China: Beijing cracks the whip in run-up to Tiananmen Massacre anniversary
Ahead of the 33rd anniversary on June 4 of the Tiananmen massacre, the Chinese Communist Party (CCP) has undertaken various pre-emptive measures to ensure that no pro-democracy or anti-CCP programs or protests are organized.
A number of dissidents and human rights activists, including Ji Xiaolong from Shanghai, Chen Jianxiong from Hubei, Wang Chenggang from Dalian, and Long Kehai from Chengdu have been detained by the authorities under various charges.
Another well-known Chinese writer and human rights advocate Zhang Yihe, who has regularly been posting on social media, has been advised (May 26) by her employer, "China Academy of Arts", not to grant an interview to foreign media without prior approval of the institution and to invariably report all such interactions to the institution.
Other measures implemented include maintaining enhanced surveillance on "Tiananmen Mother", a group of Chinese pro-democracy activists and relatives of those killed during the massacre on June 4, 1989, which has been working to bring change in the Government's position over the Tiananmen massacre.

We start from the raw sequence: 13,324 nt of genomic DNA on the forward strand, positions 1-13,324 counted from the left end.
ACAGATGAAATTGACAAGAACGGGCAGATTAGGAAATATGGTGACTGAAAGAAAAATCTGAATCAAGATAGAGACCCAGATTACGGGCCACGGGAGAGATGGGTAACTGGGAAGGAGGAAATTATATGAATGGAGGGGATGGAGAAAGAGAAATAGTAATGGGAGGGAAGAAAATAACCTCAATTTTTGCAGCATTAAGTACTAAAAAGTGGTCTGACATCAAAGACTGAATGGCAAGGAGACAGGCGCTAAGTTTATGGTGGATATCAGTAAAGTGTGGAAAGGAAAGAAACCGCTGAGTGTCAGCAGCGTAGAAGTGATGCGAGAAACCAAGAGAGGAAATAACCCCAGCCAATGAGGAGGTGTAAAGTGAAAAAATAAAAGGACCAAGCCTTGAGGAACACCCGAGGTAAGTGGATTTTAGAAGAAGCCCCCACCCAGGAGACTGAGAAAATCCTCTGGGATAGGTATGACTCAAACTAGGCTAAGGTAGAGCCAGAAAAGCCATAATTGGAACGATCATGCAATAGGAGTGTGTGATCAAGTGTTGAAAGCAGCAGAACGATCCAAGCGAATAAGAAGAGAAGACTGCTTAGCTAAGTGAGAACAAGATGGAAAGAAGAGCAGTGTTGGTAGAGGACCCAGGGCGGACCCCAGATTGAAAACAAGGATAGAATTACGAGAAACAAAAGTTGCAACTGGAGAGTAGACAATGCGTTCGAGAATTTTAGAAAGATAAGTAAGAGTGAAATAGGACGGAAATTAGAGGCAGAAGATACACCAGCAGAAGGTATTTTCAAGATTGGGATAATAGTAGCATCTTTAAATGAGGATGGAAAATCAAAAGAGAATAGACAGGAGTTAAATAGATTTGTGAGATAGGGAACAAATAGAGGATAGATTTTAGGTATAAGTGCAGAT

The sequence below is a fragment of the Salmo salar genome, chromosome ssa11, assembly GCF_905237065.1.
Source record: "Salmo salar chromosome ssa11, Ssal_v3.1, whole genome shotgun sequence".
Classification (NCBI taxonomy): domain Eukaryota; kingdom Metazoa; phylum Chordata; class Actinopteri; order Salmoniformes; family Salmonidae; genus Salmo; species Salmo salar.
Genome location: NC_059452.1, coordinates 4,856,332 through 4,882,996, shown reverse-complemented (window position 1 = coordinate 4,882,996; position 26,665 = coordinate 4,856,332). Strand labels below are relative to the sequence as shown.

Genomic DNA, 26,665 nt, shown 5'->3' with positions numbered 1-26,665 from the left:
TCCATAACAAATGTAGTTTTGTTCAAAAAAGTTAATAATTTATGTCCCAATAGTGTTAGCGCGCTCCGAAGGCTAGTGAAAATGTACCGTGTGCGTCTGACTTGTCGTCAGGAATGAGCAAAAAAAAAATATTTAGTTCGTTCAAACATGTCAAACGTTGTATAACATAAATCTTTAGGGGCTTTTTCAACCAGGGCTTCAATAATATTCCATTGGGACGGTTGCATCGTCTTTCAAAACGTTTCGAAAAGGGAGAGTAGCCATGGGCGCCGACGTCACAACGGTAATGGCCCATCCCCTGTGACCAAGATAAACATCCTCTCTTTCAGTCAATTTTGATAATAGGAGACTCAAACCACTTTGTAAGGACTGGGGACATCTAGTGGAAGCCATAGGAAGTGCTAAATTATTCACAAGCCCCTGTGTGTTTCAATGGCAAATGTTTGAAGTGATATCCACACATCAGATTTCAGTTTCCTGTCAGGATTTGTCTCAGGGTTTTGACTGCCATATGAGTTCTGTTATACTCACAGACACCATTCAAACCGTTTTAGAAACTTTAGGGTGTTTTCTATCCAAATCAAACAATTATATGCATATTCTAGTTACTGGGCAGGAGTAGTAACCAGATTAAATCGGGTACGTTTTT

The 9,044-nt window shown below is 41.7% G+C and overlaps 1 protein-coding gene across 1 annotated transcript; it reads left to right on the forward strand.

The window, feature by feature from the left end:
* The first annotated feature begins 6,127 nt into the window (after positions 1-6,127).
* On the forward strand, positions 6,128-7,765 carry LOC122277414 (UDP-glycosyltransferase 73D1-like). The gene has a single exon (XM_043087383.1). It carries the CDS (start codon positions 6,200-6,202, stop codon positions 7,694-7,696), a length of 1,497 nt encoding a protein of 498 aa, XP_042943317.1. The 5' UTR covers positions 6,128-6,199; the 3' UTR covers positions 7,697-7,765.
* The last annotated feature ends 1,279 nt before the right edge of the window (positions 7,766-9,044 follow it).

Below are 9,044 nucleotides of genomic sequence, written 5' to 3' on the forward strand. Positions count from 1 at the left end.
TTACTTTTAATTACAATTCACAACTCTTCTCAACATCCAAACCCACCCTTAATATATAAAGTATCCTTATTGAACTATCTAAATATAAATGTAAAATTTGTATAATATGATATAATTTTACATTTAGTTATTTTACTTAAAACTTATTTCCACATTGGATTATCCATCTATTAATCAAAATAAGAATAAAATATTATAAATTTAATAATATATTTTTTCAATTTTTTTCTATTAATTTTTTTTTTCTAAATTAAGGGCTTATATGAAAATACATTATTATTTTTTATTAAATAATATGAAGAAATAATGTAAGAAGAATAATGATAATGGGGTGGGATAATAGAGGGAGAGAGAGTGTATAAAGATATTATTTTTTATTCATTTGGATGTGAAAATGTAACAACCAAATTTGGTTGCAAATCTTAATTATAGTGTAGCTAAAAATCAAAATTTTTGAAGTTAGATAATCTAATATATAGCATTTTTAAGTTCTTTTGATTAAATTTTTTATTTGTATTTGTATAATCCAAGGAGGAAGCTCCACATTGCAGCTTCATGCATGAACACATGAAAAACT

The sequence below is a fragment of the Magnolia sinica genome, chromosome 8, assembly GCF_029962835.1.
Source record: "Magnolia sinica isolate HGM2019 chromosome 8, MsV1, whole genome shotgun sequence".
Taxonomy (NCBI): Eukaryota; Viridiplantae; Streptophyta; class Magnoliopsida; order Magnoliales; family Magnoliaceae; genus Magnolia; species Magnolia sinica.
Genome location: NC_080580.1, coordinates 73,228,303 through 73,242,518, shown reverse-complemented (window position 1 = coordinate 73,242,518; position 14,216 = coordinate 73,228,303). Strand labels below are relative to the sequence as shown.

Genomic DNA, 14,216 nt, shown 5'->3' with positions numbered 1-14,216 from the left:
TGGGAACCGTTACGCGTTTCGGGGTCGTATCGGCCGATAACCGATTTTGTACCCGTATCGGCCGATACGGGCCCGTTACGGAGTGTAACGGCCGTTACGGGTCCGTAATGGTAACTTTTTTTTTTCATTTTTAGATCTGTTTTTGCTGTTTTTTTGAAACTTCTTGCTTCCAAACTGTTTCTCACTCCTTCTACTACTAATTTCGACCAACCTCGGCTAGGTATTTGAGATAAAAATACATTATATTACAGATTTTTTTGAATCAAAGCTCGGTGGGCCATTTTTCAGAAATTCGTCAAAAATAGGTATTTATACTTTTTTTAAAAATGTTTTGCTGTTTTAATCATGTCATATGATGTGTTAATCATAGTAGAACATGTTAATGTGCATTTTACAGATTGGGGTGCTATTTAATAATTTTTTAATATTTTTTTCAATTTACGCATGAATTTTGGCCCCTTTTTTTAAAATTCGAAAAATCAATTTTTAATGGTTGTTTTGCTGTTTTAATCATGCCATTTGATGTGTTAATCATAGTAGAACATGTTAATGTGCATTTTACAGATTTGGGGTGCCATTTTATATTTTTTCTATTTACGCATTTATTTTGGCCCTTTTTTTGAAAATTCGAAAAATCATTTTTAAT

Meanwhile, authorities have also closed the Victoria Park of Hong Kong under the pretext of "maintenance work" till June 16. The step has been taken to prevent the organizing of the customary 'annual candlelight vigil' by pro-democracy groups.
Notably, the Tiananmen incident was precipitated by the peaceful gatherings of students, workers, and others in Beijing's Tiananmen Square and other Chinese cities in April 1989, calling for freedom of expression, accountability, and an end to corruption. The Chinese government responded to the intensifying protests in late May 1989 by declaring martial law.
On June 3 and 4, the military opened fire and killed untold numbers of peaceful protesters and bystanders. In Beijing, some citizens attacked army convoys and burned vehicles in response to the military's violence.
According to Human Rights Watch (HRW), the Chinese government should acknowledge and take responsibility for the massacre of pro-democracy protesters in June 1989.
The authorities should immediately allow commemorations of the occasion in mainland China, Hong Kong, and Macau, and cease censoring discussions of the crackdown, according to the rights watchdog.